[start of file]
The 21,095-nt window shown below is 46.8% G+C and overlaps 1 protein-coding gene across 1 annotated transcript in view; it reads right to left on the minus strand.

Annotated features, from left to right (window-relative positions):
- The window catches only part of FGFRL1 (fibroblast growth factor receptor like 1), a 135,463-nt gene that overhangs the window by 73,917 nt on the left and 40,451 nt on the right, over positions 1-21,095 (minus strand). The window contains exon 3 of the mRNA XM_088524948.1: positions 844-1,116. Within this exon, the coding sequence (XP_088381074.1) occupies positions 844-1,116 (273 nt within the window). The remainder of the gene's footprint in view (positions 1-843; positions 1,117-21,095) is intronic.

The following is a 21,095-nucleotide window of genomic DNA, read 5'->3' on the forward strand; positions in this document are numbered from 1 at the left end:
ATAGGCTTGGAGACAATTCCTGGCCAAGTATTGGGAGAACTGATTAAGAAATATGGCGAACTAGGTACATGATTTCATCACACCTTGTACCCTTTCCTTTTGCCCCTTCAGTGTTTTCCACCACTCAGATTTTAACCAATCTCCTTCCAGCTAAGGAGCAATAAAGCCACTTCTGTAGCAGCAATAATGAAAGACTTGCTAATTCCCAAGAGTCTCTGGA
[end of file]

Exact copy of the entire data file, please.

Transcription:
The 21,095-nt window shown below is 46.8% G+C and overlaps 1 protein-coding gene across 1 annotated transcript in view; it reads right to left on the minus strand.

Annotated features, from left to right (window-relative positions):
- The window catches only part of FGFRL1 (fibroblast growth factor receptor like 1), a 135,463-nt gene that overhangs the window by 73,917 nt on the left and 40,451 nt on the right, over positions 1-21,095 (minus strand). The window contains exon 3 of the mRNA XM_088524948.1: positions 844-1,116. Within this exon, the coding sequence (XP_088381074.1) occupies positions 844-1,116 (273 nt within the window). The remainder of the gene's footprint in view (positions 1-843; positions 1,117-21,095) is intronic.

The following is a 21,095-nucleotide window of genomic DNA, read 5'->3' on the forward strand; positions in this document are numbered from 1 at the left end:
ATAGGCTTGGAGACAATTCCTGGCCAAGTATTGGGAGAACTGATTAAGAAATATGGCGAACTAGGTACATGATTTCATCACACCTTGTACCCTTTCCTTTTGCCCCTTCAGTGTTTTCCACCACTCAGATTTTAACCAATCTCCTTCCAGCTAAGGAGCAATAAAGCCACTTCTGTAGCAGCAATAATGAAAGACTTGCTAATTCCCAAGAGTCTCTGGA